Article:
The European Commission and EURYDICE have published their review on adult education and training in Europe this week as a response to the presentation of the first results of the OECD survey on adult skills in 2013 (Programme for the International Assessment of Adult Competencies PIAAC). The report 'Adult Education and Training in Europe: Widening Access to Learning Opportunities', reminds that "around 25 % of adults (25-64) in the EU – that is around 70 million people – have not completed any formal education beyond the level of lower secondary education.

Out of these, around 20 million adults (6.5 % of adults in the EU) left the education system with no more than primary education".

Financing

The report shows that low-skilled adults in Germany, Estonia, the Netherlands and Norway cannot afford further education and training. At the same time, higher skilled adults in Malta, Portugal, Denmark, Poland and Belgium reported that they are unable to afford further learning, while the lower skilled in the same countries did not feel this way.

Teachers in Adult learning

The report does not deal with the role of adult teachers /educators as regards adults' skills improvement in Europe. It underlines that it is important to provide ICT-based flexible learning to adult learners, but it requires the presence of the teacher and additional physical meetings between students and teachers. The report re-assures that the role of the teachers is essential in the learning process: "while distance learning is one of the possible methods by which adult learners may re-engage in education and training, its success will always depend on a specific evaluation of each learner's needs and abilities the lack of face-to-face contact with the teacher and peer learners, and the autonomy required, will be de-motivating."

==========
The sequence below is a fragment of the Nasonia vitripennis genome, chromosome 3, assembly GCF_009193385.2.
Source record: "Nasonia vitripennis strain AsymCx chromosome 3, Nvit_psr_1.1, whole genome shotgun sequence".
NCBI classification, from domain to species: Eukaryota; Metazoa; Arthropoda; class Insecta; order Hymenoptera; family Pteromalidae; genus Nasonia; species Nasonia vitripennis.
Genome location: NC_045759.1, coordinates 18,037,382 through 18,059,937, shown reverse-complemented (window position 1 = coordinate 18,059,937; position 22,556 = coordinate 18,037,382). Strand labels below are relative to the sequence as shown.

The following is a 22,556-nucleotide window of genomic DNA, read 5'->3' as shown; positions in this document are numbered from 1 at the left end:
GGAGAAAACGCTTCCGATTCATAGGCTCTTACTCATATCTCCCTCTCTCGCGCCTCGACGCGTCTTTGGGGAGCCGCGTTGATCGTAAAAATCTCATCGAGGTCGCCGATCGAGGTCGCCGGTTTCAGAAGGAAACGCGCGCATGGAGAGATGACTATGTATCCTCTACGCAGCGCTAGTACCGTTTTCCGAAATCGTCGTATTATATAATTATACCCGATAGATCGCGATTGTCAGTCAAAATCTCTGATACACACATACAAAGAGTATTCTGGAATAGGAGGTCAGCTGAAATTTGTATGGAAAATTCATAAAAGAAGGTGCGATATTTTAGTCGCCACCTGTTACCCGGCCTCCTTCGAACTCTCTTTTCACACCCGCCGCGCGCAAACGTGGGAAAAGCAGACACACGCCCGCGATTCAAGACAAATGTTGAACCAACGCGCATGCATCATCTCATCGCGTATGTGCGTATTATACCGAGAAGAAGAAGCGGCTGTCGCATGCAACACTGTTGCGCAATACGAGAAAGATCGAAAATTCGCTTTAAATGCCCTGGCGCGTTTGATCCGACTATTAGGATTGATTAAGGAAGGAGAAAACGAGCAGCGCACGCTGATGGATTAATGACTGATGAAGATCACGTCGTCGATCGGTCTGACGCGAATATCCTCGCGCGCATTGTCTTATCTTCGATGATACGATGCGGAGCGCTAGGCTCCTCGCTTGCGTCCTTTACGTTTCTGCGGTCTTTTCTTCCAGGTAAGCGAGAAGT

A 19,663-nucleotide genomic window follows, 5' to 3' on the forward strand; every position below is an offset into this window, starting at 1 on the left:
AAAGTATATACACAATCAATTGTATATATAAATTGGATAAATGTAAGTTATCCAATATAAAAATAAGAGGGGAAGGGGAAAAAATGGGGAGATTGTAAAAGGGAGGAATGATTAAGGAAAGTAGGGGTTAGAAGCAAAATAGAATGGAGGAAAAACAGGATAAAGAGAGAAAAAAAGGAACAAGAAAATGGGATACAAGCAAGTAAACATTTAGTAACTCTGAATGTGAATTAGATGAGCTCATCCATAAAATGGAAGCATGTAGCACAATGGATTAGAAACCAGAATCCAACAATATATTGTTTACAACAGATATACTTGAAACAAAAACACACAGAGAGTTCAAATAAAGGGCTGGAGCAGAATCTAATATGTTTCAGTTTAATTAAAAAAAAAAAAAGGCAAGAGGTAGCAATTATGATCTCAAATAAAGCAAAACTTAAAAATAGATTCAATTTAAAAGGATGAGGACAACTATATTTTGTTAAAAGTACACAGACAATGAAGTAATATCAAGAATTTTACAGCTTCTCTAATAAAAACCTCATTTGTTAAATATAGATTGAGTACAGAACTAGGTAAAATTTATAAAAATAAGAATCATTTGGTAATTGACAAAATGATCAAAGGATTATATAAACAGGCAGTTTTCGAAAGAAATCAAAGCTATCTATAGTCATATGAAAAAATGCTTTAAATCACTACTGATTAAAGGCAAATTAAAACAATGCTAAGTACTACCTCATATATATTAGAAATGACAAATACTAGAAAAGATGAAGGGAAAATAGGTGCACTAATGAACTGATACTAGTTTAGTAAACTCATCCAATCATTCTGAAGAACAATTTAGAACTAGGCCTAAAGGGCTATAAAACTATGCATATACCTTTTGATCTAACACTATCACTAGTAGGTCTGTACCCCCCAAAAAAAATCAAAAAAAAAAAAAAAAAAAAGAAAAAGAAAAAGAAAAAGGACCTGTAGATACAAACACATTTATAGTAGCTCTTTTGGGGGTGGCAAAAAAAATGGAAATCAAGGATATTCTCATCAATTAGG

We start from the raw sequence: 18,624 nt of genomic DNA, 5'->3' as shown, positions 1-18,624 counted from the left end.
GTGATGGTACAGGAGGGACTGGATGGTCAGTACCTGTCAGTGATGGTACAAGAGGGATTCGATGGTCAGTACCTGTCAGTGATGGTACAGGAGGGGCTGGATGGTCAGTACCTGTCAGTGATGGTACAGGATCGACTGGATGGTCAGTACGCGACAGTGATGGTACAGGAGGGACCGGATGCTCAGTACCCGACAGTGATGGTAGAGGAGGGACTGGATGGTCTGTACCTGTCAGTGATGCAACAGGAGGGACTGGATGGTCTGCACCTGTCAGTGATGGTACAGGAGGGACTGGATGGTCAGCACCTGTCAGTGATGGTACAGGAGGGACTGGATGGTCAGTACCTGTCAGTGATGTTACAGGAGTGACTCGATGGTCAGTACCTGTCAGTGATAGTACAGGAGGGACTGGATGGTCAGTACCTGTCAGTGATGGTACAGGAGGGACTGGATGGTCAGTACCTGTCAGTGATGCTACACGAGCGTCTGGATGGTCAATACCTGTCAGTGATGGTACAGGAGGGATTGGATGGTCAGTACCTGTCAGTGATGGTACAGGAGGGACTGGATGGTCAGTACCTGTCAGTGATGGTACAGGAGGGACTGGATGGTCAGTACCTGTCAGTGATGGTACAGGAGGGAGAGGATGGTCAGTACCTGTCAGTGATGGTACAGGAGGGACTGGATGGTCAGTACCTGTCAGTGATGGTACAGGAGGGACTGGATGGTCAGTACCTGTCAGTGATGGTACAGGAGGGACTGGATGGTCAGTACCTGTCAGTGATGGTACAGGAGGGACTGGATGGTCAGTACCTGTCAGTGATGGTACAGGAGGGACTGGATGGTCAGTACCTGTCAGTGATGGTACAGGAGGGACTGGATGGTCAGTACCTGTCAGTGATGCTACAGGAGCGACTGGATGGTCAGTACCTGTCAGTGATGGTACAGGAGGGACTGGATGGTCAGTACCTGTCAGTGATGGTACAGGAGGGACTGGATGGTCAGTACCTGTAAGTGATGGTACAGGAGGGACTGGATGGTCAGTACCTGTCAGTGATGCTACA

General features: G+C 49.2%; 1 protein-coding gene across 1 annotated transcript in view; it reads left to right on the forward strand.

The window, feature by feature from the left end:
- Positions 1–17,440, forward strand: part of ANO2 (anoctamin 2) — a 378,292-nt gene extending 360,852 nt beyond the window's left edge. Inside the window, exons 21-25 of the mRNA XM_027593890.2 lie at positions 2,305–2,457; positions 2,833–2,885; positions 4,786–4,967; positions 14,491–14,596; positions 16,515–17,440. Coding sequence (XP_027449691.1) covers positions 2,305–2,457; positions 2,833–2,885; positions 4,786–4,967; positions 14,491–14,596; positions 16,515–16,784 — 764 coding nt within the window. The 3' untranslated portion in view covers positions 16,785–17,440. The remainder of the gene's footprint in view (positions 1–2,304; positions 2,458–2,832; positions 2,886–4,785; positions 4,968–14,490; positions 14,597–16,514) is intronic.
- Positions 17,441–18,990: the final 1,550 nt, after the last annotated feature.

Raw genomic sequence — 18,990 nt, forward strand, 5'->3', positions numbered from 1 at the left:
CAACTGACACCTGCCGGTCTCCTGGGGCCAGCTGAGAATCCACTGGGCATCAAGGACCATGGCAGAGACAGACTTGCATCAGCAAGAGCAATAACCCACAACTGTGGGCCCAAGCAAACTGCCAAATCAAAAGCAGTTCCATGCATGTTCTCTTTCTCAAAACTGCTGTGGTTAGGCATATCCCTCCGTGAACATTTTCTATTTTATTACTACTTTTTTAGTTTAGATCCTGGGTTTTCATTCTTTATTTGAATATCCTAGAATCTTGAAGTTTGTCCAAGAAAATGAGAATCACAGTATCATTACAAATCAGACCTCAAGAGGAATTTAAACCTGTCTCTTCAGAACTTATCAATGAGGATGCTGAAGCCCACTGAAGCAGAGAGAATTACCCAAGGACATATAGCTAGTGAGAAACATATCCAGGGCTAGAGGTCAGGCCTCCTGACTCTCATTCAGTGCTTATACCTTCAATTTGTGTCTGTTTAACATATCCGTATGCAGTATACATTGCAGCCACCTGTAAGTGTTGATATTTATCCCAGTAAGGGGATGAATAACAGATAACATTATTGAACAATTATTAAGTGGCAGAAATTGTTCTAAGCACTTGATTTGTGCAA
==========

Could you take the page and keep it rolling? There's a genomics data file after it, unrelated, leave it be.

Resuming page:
Trade unions' involvement

The report shows several good examples where governments and trade unions cooperate to upskill adults. For example, in Norway, the programme 'basic competence in working life' was developed in the educational sector, but it targets employees in cooperation with a programme provider and possibly also with a trade union organisation. Here the employer initiates the provision of training and applies for public funding.